for us, since the current economic crisis has bloomed and figures are now
thrown around Washington in the
trillions of dollars without embarrassment, the amount of money necessary
to "re-base" the SGR seems small in comparison. Indeed, in Obama's
budget, he has called for $330 billion to resolve the previous deficit and
at the least, avoid an impending 40% cut in Medicare fees over the next
couple of years. Even if little else is done to correct the SGR
formula, this forgiveness of past loans will completely alter the
trajectory of future updates. Coupled with the recommendation that
part B drugs be removed from the formula (an adjustment worth $170
billion), we now project a modest increase over time. However, no
one is satisfied that the SGR as it's currently structured is
accomplishing what it was intended for-to control volume and costs in the
system overall. The logical response for any
given physician faced with diminishing fees is to increase his own volume
of work. This is exactly the opposite of what was intended and
as a consequence, the SGR will never succeed.
Revised plans are
targeting what are perceived as the biggest growth areas in medical care:
office based testing, minor procedures and high end imaging. Reform
will involve cutting and redistributing fees, re-aligning priorities,
removing incentives, bundling fees, withholding payment for bad outcomes
and rewarding value. Current proposals to
replace the SGR include substituting 6 different targets for the current
monolithic structure (separate limits for primary care E&M, all other
E&M, major surgeries, minor procedures, imaging and labs,
Although this new plan might bode well for some
urology practices depending on the nature of any given individual office,
the revised formula involves transferring funds to reward and support
primary care which is viewed as a specialty threatened with
extinction by an array of economic forces. As such, there is wide
spread sympathy in Washington that differentially greater reimbursement
must be given which, because of budget neutrality restrictions, will come
at the expense of specialists. Although we have argued that robbing
surgeon Peter to pay family doctor Paul will have unintended negative
consequences, Congress is set to implement this transfer in one way or
This asymmetric shift in funding may be done in
various ways: bundled payments may be given to a hospital-based groups
surrounding a major event such as cancer or open heart surgery (Events of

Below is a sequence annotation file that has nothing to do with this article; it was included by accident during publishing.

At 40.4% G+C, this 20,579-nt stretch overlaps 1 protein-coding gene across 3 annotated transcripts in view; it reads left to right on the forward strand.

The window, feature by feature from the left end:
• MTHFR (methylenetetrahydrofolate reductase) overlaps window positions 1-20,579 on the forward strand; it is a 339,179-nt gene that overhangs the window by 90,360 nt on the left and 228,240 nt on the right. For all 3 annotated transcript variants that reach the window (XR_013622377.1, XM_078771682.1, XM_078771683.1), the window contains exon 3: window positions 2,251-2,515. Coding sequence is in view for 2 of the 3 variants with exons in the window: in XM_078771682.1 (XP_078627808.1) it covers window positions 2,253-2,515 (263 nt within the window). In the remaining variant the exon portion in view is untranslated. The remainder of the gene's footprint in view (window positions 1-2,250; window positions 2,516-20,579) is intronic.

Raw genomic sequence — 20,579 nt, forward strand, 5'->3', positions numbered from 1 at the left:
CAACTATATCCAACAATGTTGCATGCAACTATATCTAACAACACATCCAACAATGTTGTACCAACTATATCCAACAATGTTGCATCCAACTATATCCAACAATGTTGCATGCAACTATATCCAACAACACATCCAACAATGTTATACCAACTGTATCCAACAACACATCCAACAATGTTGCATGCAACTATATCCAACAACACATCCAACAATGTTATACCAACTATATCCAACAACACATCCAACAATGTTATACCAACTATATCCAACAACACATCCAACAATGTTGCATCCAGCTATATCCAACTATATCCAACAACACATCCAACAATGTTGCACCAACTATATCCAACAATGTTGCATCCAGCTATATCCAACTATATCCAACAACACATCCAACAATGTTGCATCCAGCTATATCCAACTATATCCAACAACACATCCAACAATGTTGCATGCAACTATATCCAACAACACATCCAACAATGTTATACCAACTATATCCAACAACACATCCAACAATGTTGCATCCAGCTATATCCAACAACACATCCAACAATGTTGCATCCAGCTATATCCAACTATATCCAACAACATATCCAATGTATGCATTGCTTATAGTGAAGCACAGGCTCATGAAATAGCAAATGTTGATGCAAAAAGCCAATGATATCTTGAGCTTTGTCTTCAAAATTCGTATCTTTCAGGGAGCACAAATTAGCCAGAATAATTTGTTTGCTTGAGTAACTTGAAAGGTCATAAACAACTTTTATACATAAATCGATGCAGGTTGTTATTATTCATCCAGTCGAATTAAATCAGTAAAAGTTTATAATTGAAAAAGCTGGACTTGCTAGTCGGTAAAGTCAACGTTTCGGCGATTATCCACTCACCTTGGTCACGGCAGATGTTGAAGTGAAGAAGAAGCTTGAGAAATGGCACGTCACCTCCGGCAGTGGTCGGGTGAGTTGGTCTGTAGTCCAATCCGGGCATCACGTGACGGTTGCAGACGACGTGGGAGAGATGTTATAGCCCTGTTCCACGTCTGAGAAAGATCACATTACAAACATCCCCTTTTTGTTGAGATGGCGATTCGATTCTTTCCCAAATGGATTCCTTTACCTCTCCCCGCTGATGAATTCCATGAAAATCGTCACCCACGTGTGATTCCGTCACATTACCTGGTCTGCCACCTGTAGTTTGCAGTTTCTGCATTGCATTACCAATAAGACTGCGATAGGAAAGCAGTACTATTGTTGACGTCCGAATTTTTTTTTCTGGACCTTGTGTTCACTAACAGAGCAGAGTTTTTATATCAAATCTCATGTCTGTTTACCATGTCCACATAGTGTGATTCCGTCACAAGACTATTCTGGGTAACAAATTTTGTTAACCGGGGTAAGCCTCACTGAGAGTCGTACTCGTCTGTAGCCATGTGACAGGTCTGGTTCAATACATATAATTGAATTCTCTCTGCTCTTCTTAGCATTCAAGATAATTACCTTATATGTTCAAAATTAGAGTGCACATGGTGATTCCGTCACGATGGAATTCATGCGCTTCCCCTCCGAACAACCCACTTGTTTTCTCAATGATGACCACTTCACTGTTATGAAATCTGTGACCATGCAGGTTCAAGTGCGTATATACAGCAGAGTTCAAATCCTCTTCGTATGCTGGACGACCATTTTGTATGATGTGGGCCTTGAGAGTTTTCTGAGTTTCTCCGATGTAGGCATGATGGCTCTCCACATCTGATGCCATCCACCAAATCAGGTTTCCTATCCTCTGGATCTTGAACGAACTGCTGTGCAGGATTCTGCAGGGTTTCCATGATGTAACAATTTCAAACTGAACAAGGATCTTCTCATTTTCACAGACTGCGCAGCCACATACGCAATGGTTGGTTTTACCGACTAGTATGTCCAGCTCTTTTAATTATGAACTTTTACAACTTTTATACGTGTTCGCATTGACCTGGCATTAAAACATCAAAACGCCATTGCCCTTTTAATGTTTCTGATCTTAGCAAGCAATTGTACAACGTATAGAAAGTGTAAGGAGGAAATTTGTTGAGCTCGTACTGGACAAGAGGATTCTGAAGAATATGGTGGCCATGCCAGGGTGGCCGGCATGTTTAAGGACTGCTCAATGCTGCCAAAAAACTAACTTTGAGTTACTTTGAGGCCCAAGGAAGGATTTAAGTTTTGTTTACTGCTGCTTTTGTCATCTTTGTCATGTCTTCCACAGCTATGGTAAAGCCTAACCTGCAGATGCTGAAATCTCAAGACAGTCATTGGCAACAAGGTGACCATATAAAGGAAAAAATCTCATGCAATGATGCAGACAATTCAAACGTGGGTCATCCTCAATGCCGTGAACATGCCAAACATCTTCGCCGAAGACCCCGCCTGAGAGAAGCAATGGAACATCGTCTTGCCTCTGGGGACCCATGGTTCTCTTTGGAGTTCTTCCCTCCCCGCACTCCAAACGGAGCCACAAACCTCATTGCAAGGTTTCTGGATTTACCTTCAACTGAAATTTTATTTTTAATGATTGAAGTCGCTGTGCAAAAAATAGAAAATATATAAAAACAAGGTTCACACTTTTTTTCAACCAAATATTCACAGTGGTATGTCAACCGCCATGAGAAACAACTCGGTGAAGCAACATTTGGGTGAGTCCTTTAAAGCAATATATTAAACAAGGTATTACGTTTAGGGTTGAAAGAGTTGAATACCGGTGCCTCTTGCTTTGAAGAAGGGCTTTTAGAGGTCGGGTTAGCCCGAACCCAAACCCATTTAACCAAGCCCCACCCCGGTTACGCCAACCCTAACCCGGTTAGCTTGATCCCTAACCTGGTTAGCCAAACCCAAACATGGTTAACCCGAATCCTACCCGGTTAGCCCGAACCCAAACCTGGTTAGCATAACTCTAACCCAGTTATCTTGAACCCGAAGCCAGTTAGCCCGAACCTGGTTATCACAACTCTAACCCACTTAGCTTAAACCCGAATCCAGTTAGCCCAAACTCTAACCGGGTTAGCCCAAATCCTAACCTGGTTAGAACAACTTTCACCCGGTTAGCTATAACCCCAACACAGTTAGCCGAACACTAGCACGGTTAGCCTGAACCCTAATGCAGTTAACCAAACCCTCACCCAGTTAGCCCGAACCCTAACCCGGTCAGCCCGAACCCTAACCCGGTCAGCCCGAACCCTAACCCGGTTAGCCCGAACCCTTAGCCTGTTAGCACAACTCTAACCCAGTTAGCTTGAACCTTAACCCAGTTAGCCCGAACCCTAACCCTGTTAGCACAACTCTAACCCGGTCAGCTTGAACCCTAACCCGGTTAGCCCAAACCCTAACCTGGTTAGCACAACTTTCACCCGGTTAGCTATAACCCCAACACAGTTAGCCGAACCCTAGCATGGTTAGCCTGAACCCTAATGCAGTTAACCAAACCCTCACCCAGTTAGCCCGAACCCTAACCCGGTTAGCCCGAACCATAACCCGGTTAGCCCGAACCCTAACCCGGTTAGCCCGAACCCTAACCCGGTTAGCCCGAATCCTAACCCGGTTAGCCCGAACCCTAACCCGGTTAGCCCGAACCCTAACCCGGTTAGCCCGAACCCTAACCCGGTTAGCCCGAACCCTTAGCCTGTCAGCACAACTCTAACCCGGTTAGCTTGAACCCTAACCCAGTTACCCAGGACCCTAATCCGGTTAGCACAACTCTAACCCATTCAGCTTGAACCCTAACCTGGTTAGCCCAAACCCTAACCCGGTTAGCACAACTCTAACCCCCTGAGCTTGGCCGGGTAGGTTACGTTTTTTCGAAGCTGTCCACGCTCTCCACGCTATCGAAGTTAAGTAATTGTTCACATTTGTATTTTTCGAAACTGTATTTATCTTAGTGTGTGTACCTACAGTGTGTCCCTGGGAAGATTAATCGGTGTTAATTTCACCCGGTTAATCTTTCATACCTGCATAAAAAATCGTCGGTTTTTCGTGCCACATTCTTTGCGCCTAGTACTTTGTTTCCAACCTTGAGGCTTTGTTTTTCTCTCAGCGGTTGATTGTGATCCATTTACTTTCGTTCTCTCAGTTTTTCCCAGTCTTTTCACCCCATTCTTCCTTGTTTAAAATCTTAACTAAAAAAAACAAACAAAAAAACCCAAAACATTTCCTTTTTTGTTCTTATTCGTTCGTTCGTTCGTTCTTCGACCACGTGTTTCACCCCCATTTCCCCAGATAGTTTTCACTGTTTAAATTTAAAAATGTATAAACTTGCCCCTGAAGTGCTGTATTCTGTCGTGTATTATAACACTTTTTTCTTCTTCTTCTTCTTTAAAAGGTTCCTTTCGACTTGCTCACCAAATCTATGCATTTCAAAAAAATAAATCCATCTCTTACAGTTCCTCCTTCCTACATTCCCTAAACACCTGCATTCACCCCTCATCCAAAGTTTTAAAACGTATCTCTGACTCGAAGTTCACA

Care), to an outpatient group responsible for managing chronic medical
disease such as diabetes or CHF (Accountable Care Organizations) or
physicians may be allowed to participate in savings derived from efficient
cost effective treatments without violating kick back laws (gain
sharing). Each of these proposals to bundle payments threatens
specialists since it gives over authority on how to divide up payments to
someone with an inherent conflict of interest (do you really want your
local hospital deciding your fee schedule?). However, the most politically popular concept at
present is for the Medical Home.
Viewed as a team focusing on integrated health care
services emphasizing preventative care and chronic disease management, all
of which is necessary to control costs, the Medical Home looks like a
hybrid of the classic family medicine practice crossed with the gate
keeper, capitated managed care model. While few could argue that
better coordination of care will improve quality and cut costs, shifting
funds from specialty care to this structure will be detrimental to urology
practices and recalls memories of what impact using gate keepers had on
efficient specialty referral.
arguing that many urologists already serve as the "principle" (if not
"primary") health care provider for many of their patients, proposed
models for the Medical Home will not allow urology participation.
While we acknowledge the value of primary care and even support the
concept of a Medical Home, we have argued that any increase in financial
support should not invoke budget neutral offsets to other health care
providers. Congress intends to pay more to
family physicians for services beyond the classic face to face
episode, such as time spent on the phone coordinating care for their
patients. Who do they think is on the other end of that phone call
spending equal time integrating treatment? We are and we deserve
In another effort to realign priorities and remove
incentives for what is perceived as over-utilization, Congress seems
predisposed to closing out all participation in ancillary services.
As you know by now, an accommodation has been reached to allow most
lithotripsy partnerships to continue, even using "per click"
reimbursement. Restructuring ESWL treatments to provide a "service"
instead of renting equipment avoids Stark prohibitions.
Unfortunately, because of language in the law, this understanding does not
extend to other partnerships such as laser, microwave, and cryotherapy
units although a lawsuit has recently been filed in this regard.
prohibiting pathology and imaging partnerships have been modified to allow
some participation as long as the arrangement meets legal criteria.
Unfortunately, urologists' continued use of in office imaging equipment